On Setúbal seafront boulevard we continued to search. At one we were lucky, there were a lot of people in groups of four or more but a waiter called us through for a table of two.  What good fortune.

I don’t as a rule take pictures of food but in this case I made an exception…

We ordered the cuttlefish of course, everyone else was, we declined the optional starters which was a good decision because the main event was huge, a big helping of Choco Frito, a really large portion of fries and a massive plate of salad.  I have to tell you that it was delicious, I like squid and octopus so it was inevitable that I would also like the cuttlefish.

The size of the mid afternoon portion ruled out any thoughts of evening meal so we finished off the chicken from the previous evening with a simple salad.

Later we walked to the sea front again and watched the twinkling ferries making their way back and forth across the waters of the estuary and agreed that tomorrow we would make the crossing in search of a proper beach.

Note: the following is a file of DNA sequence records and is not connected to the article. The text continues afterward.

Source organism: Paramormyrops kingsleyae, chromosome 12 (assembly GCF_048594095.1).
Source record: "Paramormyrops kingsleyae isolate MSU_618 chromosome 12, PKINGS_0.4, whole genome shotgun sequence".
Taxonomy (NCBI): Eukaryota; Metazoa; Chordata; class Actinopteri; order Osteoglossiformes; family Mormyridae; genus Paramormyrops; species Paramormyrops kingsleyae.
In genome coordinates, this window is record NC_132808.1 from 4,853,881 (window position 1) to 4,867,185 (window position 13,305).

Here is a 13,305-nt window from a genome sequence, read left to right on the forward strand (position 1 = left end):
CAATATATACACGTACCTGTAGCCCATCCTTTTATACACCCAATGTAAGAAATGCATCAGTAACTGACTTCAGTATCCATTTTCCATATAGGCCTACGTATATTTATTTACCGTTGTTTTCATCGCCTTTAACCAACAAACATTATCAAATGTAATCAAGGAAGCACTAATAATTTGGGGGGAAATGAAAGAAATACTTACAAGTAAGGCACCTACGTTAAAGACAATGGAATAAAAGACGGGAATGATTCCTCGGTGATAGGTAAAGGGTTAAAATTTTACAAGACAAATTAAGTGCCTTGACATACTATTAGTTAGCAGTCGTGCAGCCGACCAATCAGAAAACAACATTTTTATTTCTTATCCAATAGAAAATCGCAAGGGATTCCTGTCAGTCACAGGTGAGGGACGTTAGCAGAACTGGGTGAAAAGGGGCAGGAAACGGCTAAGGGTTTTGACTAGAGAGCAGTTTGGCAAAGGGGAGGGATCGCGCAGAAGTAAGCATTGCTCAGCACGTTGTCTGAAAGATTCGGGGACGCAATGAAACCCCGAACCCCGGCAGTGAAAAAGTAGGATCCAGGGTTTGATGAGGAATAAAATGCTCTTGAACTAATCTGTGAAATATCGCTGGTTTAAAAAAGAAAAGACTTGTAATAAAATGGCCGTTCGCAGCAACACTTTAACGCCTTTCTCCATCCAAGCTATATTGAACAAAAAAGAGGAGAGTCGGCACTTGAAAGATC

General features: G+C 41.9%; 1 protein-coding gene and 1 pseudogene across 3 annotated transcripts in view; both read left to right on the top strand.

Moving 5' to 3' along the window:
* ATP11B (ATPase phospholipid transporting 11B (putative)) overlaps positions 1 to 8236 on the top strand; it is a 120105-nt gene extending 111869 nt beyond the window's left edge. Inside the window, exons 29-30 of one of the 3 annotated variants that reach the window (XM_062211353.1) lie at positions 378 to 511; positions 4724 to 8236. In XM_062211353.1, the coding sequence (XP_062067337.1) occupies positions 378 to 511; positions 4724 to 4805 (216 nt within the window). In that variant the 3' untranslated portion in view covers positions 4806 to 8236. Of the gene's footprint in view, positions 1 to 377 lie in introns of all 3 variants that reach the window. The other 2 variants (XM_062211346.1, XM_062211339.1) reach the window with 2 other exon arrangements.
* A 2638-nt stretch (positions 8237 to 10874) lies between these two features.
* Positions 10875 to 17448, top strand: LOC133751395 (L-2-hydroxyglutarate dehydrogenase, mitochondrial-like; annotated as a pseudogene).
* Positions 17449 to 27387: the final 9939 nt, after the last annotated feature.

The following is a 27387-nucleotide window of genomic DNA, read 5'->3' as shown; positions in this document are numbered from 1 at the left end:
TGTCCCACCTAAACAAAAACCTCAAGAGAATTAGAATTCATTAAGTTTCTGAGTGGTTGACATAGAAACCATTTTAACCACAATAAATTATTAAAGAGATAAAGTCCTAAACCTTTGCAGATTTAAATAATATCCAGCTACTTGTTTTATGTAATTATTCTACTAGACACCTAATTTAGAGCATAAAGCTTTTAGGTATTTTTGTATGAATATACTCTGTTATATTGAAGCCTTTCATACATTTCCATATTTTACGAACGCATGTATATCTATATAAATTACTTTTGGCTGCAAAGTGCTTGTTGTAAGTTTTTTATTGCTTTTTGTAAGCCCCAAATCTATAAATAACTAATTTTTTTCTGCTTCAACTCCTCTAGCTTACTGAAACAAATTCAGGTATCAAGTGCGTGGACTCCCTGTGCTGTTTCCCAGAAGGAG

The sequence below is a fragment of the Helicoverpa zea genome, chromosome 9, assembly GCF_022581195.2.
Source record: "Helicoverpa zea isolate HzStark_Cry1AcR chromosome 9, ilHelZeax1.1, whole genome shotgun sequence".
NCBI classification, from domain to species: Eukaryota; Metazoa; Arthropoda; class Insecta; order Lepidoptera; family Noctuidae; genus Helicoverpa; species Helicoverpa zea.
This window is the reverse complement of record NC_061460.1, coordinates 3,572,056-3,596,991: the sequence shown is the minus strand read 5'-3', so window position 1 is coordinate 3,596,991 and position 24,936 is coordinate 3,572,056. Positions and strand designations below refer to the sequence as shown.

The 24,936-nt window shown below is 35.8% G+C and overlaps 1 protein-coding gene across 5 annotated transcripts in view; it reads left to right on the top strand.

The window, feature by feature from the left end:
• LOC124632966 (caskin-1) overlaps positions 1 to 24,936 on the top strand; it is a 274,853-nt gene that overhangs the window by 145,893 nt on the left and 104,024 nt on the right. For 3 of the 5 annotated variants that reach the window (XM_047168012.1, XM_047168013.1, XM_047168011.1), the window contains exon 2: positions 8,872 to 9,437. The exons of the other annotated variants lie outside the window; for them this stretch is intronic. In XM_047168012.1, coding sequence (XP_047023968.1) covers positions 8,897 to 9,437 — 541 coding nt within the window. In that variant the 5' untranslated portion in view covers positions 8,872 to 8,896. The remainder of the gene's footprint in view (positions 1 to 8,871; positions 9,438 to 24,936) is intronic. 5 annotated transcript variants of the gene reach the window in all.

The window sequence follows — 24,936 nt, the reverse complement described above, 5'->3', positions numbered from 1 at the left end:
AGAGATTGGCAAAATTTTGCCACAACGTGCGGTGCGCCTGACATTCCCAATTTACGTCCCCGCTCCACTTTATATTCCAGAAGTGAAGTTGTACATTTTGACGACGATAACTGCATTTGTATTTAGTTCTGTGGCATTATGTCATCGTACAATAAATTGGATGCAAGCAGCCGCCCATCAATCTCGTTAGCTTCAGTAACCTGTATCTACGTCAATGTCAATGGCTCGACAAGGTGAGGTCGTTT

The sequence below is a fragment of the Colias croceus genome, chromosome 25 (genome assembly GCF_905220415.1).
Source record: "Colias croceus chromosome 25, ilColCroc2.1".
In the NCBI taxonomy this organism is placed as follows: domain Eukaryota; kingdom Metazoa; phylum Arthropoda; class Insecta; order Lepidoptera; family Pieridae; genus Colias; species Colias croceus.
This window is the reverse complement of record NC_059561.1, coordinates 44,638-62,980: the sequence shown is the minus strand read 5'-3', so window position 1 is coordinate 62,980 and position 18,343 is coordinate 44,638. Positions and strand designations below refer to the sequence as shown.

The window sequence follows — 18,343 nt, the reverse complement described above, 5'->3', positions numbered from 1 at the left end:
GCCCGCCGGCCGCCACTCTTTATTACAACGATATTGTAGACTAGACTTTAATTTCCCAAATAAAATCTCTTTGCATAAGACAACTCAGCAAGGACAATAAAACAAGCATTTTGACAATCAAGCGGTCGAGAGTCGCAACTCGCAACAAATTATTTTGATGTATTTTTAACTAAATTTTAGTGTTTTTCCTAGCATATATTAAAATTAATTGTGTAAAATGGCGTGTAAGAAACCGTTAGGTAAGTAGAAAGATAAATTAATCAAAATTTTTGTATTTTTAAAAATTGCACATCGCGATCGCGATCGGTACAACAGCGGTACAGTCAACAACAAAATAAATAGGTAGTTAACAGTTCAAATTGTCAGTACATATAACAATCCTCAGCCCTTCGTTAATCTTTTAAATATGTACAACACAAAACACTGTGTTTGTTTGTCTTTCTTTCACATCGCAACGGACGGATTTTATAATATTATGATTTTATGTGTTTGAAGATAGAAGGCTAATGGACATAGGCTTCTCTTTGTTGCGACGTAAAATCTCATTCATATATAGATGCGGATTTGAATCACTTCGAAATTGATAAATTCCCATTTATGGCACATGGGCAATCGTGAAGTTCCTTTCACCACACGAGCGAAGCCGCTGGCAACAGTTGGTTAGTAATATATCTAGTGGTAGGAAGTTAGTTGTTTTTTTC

Later, I walked to the supermarket for essential alcohol supplies and by chance passed by a McDonald’s.  I am always interested in what McDonald’s have on their alternative menus across the World and wasn’t so surprised that in  Setúbal I came across fish fingers…

A regional variation in France. is served on a baguette..

And in Spain inevitably there is patatas bravas…

In Greece the burger is served in a pitta bread which looks rather tempting..

but Poutine in Canada looks like slop and needs a leak-proof box…

What is your favourite McDonald’s meal? And I don’t believe anyone who tells me that they have never been there and tried one!

 

 

A to Z of Postcards – R is for Richmond in Yorkshire

The next morning we debated what to do.  The majority decision was to visit a nearby attraction called ‘The Forbidden Corner’  but due to bureaucratic planning restrictions tickets could only be bought on-line and without communications at the cottage this had been quite  impossible.